Changes in Industrial Policy and their Effects on Industrial Growth

Mains Marks Booster     5th August 2023        

According to IMF “Industrial policy” refers to government efforts to shape the economy by targeting specific industries, firms, or economic activities. This is achieved through a range of tools such as subsidies, tax incentives, infrastructure development, protective regulations, and research and development support.  

Goals of Industrial Policy in India

 Goals of Industrial Policy in India

Evolution of Industrial Policies in India:

Industrial Policy Resolution 1956 (IPR 1956):  

This resolution classified industries into three categories.

  •  The first category comprised industries which would be exclusively owned by the state; 
  • Second category consisted of industries in which the private sector could supplement the efforts of the state sector, with the state taking the sole responsibility for starting new units; 
  • Third category consisted of the remaining industries which were to be in the private sector. 

Industrial Policy Resolution 1977 (IPR 1977): 

  • Thrust on cottage and small-scale industries
  • Development of industrial technology that was appropriate in Indian context 
  • Recognized the role of large-scale industries for building up infrastructure, meeting the requirements of machinery of other industries.
  • Use of Monopolies and Restrictive Trade Practices (MRT P) Act to curb monopoly power of big industries

India’s Industrial Policy Statement, 1980:

  • Integrating Industrial Development by Promoting the concept of Economic Federalism
  • Optimum utilization of installed capacity
  • Promotion of export-oriented and import substitutions industries

New Industrial Policy During Economic Reforms of 1991

Features of the New Industrial Policy

  • De-reservation of Public Sector: Sectors that were previously exclusively reserved for the public sector were reduced in scope. However, certain core areas, including arms and ammunition, atomic energy, mineral oils, rail transport, and mining, retained the pre-eminent position of the public sector.
  • De-licensing: Currently, industrial licenses are required for only four industries related to security, strategic concerns, and environmental issues, which include electronic aerospace and defence equipment, specified hazardous chemicals, industrial explosives, and cigars and cigarettes of tobacco and manufactured tobacco substitutes.
  • Disinvestment of Public Sector: The government reduced its stakes in Public Sector Enterprises (PSEs) to enhance their efficiency and competitiveness.
  • Liberalization of Foreign Investment: The new industrial policy marked the first-time foreign companies were allowed to have majority ownership in India. Up to 51% Foreign Direct Investment (FDI) was permitted in 47 high-priority industries, and for export trading houses, FDI up to 74% was allowed.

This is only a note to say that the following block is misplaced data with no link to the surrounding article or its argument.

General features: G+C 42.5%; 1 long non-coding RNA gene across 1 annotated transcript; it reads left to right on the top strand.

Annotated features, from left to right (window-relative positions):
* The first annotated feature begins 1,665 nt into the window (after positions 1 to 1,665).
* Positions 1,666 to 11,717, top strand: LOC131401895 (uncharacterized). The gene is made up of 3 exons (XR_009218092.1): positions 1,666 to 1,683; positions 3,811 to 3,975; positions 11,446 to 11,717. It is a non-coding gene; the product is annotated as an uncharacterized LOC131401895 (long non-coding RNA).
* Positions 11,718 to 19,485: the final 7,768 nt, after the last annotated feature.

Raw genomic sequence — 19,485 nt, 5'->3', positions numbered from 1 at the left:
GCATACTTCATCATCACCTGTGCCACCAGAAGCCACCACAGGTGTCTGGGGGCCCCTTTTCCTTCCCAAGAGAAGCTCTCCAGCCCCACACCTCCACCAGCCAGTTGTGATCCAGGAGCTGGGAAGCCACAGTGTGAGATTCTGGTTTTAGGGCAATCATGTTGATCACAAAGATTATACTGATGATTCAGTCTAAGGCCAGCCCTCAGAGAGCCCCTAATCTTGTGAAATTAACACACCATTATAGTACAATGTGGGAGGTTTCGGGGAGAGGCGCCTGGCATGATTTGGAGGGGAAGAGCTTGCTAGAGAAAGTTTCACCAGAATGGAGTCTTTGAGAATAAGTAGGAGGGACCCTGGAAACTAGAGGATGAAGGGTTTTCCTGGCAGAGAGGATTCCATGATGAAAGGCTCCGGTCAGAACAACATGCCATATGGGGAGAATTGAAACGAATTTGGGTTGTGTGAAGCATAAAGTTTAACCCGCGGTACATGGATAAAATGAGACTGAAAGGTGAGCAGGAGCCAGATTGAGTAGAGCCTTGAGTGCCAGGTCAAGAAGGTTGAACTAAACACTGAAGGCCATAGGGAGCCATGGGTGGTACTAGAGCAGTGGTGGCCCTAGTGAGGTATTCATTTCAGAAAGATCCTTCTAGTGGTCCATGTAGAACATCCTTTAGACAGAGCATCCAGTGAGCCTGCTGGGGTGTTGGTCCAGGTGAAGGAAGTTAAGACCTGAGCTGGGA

• Foreign Technology Agreements: Automatic approvals were granted for technology-related agreements. The Monopolies and Restrictive Trade Practices (MRTP) Act was amended, removing asset threshold limits for MRTP companies and dominant undertakings. The MRTP Act was subsequently replaced by the Competition Act of 2002.

Outcomes of the New Industrial Policies

1. Reduction of Bureaucratic Hurdles

2. Limited Role of the Public Sector

3.Easier Entry of Multinational Companies and Privatization

4. Focus on Export Promotion

Limitations of Industrial Policies in India

1. Stagnation of the Manufacturing Sector

2. Distortions in Industrial Pattern

4. Absence of Incentives for Efficiency

5. Vaguely Defined Industrial Location Policy

Way Forward

  • Shift from Socialistic to Capitalistic Industrial Policies: India's industrial policies have transitioned from a predominantly socialistic pattern in 1956 to a more capitalistic approach since 1991. The current industrial policy regime in India emphasizes increased foreign investment and reduced regulations.
  • Positive Reforms and Campaigns: Reforms related to insolvency resolution (Bankruptcy and Insolvency Act, 2017) and the Goods and Services Tax (GST) have yielded positive outcomes for the industrial sector. Initiatives like Make in India and Start-up India have contributed to enhancing the business ecosystem in the country.
  • Ongoing Challenges: Challenges such as electricity shortages, high prices, credit constraints, labor regulations, political interference, and other regulatory burdens continue to hinder the growth of the industrial sector in India.
  • Need for a New Industrial Policy: To boost the manufacturing sector, there is a need for a new industrial policy in India. The government recognized this necessity in December 2018 and expressed the intention to introduce a comprehensive industrial policy that would serve as a roadmap for all business enterprises in the country.
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